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Smokers ‘Mirror’ Other Smokers

Photo Courtesy - Getty Images(HANOVER, N.H.) – A new study may explain why smokers feel the need to light up when they see others smoking.

The study, published in the Journal of Neuroscience by researchers at Dartmouth Hitchcock Medical School, examined a group of nearly 35 study participants -- half of them smokers -- and measured the effects of images of smoking in movies by measuring the participants’ resultant brain activity. 

The results showed that smokers’ brain pathways that regulate the physical hand-to-mouth actions of smoking were activated while they were viewing the movie scenes.  None of this brain activity was observed in the brains of non-smokers.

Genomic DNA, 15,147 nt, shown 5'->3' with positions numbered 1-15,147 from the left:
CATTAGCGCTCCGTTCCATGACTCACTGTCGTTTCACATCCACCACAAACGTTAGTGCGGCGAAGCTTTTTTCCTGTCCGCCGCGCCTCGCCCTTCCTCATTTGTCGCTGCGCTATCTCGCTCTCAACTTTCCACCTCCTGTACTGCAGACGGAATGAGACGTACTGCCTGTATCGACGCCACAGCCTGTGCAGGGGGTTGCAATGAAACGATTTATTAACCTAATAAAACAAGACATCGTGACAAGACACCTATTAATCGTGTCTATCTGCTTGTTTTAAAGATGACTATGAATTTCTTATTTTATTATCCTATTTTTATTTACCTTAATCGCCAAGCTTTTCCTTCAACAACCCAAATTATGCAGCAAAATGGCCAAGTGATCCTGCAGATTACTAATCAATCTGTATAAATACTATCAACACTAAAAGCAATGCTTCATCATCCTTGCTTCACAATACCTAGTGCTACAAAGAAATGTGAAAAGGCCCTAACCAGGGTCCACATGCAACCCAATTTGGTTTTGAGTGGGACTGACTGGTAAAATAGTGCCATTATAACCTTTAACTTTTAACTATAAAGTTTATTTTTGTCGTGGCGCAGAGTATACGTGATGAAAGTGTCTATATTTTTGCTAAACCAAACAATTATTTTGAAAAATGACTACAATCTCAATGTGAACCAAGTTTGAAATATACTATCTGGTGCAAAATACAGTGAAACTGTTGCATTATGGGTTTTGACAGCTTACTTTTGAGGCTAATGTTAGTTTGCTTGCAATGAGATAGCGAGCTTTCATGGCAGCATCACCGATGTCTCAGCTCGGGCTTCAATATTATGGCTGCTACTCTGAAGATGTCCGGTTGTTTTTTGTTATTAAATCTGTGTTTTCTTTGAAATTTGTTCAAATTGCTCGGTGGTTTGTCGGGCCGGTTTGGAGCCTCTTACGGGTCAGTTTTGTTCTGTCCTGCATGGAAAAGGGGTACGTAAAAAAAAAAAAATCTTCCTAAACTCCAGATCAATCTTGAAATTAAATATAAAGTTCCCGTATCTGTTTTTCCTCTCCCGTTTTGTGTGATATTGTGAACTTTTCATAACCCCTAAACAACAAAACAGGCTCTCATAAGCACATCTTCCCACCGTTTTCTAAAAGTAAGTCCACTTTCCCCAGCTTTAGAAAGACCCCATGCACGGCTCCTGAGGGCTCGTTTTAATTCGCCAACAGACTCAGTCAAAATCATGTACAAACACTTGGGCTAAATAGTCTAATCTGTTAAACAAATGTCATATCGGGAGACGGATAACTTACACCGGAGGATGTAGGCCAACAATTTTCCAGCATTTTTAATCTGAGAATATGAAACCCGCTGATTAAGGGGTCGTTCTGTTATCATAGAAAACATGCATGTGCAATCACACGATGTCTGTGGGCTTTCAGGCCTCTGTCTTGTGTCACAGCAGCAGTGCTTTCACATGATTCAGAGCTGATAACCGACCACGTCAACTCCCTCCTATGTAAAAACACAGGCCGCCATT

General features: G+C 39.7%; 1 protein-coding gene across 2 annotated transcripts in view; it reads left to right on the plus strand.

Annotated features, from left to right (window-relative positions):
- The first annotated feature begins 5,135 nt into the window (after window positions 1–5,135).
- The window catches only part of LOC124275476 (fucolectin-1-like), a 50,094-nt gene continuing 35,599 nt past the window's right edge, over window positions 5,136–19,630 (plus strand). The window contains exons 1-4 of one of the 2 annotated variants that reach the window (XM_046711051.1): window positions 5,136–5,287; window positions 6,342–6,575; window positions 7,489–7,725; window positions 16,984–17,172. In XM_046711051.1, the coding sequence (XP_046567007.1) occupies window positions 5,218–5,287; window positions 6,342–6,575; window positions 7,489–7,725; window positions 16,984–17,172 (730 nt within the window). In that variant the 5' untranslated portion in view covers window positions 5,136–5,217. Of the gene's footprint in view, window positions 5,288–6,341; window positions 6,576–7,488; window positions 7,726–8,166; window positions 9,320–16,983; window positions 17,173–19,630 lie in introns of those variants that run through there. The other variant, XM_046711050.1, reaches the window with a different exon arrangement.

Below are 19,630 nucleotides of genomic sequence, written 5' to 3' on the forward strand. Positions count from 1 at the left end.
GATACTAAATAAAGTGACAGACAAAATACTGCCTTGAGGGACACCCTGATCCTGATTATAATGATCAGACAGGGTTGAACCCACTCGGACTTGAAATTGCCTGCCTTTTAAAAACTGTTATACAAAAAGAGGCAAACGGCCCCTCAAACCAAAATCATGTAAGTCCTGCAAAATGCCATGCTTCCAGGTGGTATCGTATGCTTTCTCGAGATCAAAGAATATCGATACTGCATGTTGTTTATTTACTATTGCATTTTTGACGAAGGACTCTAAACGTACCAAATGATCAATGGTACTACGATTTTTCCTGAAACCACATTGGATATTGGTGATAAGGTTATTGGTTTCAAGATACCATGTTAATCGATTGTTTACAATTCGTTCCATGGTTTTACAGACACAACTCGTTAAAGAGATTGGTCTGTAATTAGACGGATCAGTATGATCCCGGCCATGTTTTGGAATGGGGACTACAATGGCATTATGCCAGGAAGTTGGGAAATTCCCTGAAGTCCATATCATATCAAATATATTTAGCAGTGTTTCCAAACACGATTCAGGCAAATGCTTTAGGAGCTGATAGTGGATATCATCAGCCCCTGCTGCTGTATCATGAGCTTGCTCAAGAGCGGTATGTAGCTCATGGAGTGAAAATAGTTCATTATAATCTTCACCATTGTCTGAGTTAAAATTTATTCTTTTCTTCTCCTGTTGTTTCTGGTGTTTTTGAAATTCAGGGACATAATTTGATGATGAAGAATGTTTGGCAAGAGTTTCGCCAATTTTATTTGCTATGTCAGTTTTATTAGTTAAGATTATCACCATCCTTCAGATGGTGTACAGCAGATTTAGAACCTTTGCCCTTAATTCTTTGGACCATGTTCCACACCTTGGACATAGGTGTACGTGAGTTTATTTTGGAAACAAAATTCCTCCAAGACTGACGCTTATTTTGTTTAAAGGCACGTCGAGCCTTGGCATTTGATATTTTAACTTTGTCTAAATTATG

The region of the brain activated in the smokers is known to contain “mirror neurons” that mirror somebody else’s movements as if they themselves were actually doing them.  This finding provides a clue into one possible reason why smokers feel the need to light up when they see someone else smoke.

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